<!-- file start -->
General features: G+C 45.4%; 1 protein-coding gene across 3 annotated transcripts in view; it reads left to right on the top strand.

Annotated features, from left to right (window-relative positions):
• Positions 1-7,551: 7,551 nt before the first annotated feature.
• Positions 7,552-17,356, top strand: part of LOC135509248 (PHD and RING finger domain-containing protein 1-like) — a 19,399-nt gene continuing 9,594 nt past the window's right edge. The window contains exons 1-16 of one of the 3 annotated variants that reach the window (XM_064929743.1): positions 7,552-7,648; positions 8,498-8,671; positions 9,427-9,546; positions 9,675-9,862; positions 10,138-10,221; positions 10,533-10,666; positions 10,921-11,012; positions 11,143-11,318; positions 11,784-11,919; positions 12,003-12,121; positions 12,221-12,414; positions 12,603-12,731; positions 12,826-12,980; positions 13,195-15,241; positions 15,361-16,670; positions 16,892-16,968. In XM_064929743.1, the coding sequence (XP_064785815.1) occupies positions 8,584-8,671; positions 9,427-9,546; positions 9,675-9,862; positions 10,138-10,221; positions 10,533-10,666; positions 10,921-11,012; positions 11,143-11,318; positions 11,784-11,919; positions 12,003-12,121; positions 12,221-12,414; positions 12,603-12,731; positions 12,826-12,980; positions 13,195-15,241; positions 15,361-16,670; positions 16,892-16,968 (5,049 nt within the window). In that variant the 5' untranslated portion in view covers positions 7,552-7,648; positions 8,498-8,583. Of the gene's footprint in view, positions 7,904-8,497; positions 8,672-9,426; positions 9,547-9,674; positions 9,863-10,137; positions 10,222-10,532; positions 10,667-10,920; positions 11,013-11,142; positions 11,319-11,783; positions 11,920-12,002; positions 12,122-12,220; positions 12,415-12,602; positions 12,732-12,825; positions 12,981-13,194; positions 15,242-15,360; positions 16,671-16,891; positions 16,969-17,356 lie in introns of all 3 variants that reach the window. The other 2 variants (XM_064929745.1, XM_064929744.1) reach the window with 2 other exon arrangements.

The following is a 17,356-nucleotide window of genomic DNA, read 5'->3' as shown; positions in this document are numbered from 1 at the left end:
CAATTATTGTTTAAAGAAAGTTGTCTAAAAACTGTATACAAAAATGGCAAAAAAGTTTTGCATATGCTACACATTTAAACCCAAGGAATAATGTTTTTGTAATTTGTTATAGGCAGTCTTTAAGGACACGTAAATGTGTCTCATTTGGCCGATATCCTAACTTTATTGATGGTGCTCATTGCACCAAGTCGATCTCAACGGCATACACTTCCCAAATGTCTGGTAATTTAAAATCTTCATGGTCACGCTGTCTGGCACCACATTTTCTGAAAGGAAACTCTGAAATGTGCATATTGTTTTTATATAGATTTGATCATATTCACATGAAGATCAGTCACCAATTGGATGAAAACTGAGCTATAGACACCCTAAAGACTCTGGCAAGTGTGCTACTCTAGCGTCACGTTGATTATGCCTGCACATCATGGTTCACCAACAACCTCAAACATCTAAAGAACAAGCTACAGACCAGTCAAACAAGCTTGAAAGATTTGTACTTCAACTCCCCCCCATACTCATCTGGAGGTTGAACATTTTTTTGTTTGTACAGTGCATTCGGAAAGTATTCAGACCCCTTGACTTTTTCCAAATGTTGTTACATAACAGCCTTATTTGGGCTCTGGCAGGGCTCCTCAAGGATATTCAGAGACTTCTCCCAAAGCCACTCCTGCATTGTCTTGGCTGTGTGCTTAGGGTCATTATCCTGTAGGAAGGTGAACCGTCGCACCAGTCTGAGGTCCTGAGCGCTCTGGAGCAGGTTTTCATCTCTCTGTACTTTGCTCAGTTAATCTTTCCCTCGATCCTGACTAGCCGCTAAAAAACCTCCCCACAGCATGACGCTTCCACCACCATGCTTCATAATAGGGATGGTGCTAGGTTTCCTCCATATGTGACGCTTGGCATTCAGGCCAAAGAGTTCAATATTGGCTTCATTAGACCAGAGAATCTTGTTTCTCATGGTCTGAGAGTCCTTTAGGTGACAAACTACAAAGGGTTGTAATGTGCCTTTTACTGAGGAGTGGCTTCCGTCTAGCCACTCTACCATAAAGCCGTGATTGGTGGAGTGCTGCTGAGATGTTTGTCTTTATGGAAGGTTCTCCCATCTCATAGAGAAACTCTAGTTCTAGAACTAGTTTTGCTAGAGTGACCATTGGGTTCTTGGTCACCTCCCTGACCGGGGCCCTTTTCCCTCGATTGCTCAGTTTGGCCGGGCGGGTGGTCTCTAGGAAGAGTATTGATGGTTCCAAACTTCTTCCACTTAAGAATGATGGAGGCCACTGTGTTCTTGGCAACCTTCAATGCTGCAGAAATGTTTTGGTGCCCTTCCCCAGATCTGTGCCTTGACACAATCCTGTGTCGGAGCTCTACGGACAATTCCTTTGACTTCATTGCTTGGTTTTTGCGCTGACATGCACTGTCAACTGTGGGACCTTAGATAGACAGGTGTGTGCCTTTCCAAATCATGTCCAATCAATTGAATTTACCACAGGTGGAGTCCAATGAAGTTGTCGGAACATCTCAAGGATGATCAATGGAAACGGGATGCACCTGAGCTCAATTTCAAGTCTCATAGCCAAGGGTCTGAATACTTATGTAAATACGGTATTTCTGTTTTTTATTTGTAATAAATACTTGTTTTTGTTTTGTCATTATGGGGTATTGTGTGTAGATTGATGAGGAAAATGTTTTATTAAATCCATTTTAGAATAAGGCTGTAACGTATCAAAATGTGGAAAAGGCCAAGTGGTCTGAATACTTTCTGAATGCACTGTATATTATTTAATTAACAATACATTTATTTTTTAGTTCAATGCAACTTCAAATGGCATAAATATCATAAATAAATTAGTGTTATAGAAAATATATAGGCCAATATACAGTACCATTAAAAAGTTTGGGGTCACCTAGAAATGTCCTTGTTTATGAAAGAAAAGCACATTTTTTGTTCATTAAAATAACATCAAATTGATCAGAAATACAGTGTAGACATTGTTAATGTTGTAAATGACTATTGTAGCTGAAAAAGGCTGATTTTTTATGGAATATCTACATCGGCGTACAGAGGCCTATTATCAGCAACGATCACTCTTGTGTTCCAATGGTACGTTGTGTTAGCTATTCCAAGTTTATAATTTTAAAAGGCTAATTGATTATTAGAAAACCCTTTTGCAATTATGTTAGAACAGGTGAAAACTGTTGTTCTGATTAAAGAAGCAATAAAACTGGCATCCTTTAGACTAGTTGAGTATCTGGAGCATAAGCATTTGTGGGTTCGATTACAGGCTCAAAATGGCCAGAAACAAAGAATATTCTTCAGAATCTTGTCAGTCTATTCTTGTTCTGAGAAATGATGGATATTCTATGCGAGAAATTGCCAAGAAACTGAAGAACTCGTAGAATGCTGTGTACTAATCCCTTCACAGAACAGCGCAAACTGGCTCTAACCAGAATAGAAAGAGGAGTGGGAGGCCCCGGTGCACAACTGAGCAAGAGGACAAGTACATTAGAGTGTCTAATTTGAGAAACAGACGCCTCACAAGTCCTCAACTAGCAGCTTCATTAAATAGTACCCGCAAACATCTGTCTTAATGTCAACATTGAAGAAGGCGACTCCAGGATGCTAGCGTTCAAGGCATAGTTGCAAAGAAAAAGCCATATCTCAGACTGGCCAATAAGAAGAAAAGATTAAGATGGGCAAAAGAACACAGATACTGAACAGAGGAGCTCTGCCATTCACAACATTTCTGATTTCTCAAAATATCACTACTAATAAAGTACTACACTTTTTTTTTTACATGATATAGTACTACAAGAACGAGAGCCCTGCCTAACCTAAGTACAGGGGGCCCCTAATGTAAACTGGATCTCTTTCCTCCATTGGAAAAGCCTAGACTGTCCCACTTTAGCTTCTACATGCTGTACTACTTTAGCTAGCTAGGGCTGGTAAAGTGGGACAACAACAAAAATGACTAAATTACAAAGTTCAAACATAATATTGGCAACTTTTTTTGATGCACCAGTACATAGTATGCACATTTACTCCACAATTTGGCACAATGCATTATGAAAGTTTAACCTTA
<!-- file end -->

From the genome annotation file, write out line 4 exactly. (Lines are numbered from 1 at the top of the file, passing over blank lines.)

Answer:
• Positions 7,552-17,356, top strand: part of LOC135509248 (PHD and RING finger domain-containing protein 1-like) — a 19,399-nt gene continuing 9,594 nt past the window's right edge. The window contains exons 1-16 of one of the 3 annotated variants that reach the window (XM_064929743.1): positions 7,552-7,648; positions 8,498-8,671; positions 9,427-9,546; positions 9,675-9,862; positions 10,138-10,221; positions 10,533-10,666; positions 10,921-11,012; positions 11,143-11,318; positions 11,784-11,919; positions 12,003-12,121; positions 12,221-12,414; positions 12,603-12,731; positions 12,826-12,980; positions 13,195-15,241; positions 15,361-16,670; positions 16,892-16,968. In XM_064929743.1, the coding sequence (XP_064785815.1) occupies positions 8,584-8,671; positions 9,427-9,546; positions 9,675-9,862; positions 10,138-10,221; positions 10,533-10,666; positions 10,921-11,012; positions 11,143-11,318; positions 11,784-11,919; positions 12,003-12,121; positions 12,221-12,414; positions 12,603-12,731; positions 12,826-12,980; positions 13,195-15,241; positions 15,361-16,670; positions 16,892-16,968 (5,049 nt within the window). In that variant the 5' untranslated portion in view covers positions 7,552-7,648; positions 8,498-8,583. Of the gene's footprint in view, positions 7,904-8,497; positions 8,672-9,426; positions 9,547-9,674; positions 9,863-10,137; positions 10,222-10,532; positions 10,667-10,920; positions 11,013-11,142; positions 11,319-11,783; positions 11,920-12,002; positions 12,122-12,220; positions 12,415-12,602; positions 12,732-12,825; positions 12,981-13,194; positions 15,242-15,360; positions 16,671-16,891; positions 16,969-17,356 lie in introns of all 3 variants that reach the window. The other 2 variants (XM_064929745.1, XM_064929744.1) reach the window with 2 other exon arrangements.